(BPT) - The beginning of a New Year is often a time to reflect on what’s happened over the past year and look ahead to your wishes and expectations for the future. With all of the competing demands of work and family life, a woman’s health can be last on the list. Why not start this year by making a commitment to your health? One first step can be to schedule your routine annual checkups with your primary healthcare provider, dentist and gynecologist.
Scheduling a routine checkup with your gynecologist is especially important for women going through menopause and postmenopause. Menopause is a time of natural change in a woman’s life when her body stops producing estrogen, typically around age 51. While most postmenopausal women are aware of hot flashes, night sweats and mood swings, fewer have heard of the symptoms of postmenopausal vaginal atrophy, which include vaginal burning, itching and dryness, increased urgency in urination and painful sexual intercourse. These symptoms can make sex painful.
You’re Not Alone; Postmenopause is a Normal Part of Aging
If you’re experiencing one or more of these symptoms, you’re not alone! Every woman will go through menopause, in fact, at least one-third of women experience some vaginal symptoms after menopause. Although postmenopausal vaginal atrophy is not a life-threatening condition, it is a problem for many women, and you can talk to your doctor about it.
“Many women may feel uncomfortable or embarrassed discussing their symptoms, but the truth is menopause is a normal part of aging,” said Nationally Certified Menopause Practitioner, Dr. Tara Allmen. “It’s important for you to be open and honest with your healthcare professional and partner so they understand what’s going on. By describing your symptoms in detail during your office visit, you can get the treatment you need and help find relief.”
Alleviate Symptoms and Get Treatment
There are available prescription treatment options for women focused on treating their postmenopausal vaginal symptoms. One easy to use treatment option to discuss with your doctor is ESTRING® (estradiol vaginal ring). ESTRING is used after menopause to treat moderate to severe vaginal itching, burning and dryness, painful intercourse, urinary urgency, and painful urination due to urogenital atrophy.
ESTRING is a soft, flexible ring that is about 2 inches in diameter and treats moderate to severe symptoms of postmenopausal vaginal atrophy. ESTRING contains a form of estrogen that works like your body's natural estrogen to treat these local symptoms.
Once inserted, ESTRING works to help relieve these symptoms by releasing a steady, low dose of estradiol for a 90-day treatment period. So after you insert one, you do not have to remember to insert it every day. When ESTRING is in place, you shouldn’t feel anything. If you do feel uncomfortable, the ring is probably not far enough inside. You can use your finger to gently push it further into your vagina.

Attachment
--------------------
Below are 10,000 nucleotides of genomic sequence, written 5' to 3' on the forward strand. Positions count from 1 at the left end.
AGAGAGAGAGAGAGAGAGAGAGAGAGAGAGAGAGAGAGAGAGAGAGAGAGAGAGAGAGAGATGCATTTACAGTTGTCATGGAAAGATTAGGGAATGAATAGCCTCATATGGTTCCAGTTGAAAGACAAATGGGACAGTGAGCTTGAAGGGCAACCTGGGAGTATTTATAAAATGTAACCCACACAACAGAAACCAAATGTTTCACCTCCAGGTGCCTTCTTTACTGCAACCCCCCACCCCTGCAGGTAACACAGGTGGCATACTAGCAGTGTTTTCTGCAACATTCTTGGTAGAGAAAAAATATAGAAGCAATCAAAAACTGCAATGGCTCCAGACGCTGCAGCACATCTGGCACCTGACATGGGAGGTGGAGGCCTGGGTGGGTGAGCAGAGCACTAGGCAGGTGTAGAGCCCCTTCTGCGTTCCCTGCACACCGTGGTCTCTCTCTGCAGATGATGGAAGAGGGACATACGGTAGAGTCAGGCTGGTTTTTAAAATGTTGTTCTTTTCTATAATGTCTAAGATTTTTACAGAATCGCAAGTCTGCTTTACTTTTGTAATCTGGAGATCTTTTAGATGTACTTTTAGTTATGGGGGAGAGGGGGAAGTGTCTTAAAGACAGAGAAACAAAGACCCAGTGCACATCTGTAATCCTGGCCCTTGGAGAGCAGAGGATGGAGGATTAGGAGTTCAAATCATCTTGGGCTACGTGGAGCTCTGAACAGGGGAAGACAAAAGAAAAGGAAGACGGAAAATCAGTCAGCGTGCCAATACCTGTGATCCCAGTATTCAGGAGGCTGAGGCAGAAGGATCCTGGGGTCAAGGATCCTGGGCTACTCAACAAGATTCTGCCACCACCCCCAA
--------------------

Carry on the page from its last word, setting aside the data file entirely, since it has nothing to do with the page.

Estrogens increase the risk of cancer of the uterus. Estrogens should be used only as long as needed. You and your healthcare provider should talk regularly (such as every 3 to 6 months) about continued use of estrogen-containing products like ESTRING. You should discuss the potential benefits and risks of ESTRING with your healthcare provider. Do not use ESTRING if you have unusual vaginal bleeding, have or have had cancer of the breast or uterus, had a stroke or heart attack, have or have had blood clots or liver problems, are allergic to any of its ingredients, or think you may be pregnant.
Once you take the first step and start discussing your symptoms, you may be one step closer to finding a treatment option that works for you.
For more information on ESTRING, please see Important Safety Information or full Prescribing Information, including a Boxed Warning, and Patient Information on ESTRING.com.
ESTRING is used after menopause to treat moderate to severe vaginal itching, burning and dryness, painful intercourse, urinary urgency, and painful urination due to urogenital atrophy.
Important Safety Information
ESTRING should be removed after 90 days of continued use.
Do not use ESTRING if you have unusual vaginal bleeding, have or have had cancer of the breast or uterus, had a stroke or heart attack, have or have had blood clots or liver problems, are allergic to any of its ingredients, or think you may be pregnant.
The most frequently reported side effects are headaches, increased vaginal secretions, vaginal discomfort, abdominal pain, and genital itching.
Call your health care provider right away if you have any of the following warning signs: breast lumps, unusual vaginal bleeding, dizziness and faintness, changes in speech, severe headaches, chest pain, shortness of breath, pain in your legs, or changes in vision.
Carefully follow instructions for use. If you have difficulty removing ESTRING, contact your healthcare provider right away.
Call your doctor for medical advice about side effects. You are encouraged to report negative side effects of prescription drugs to the FDA. Visit www.fda.gov/medwatch or call 1-800-FDA-1088.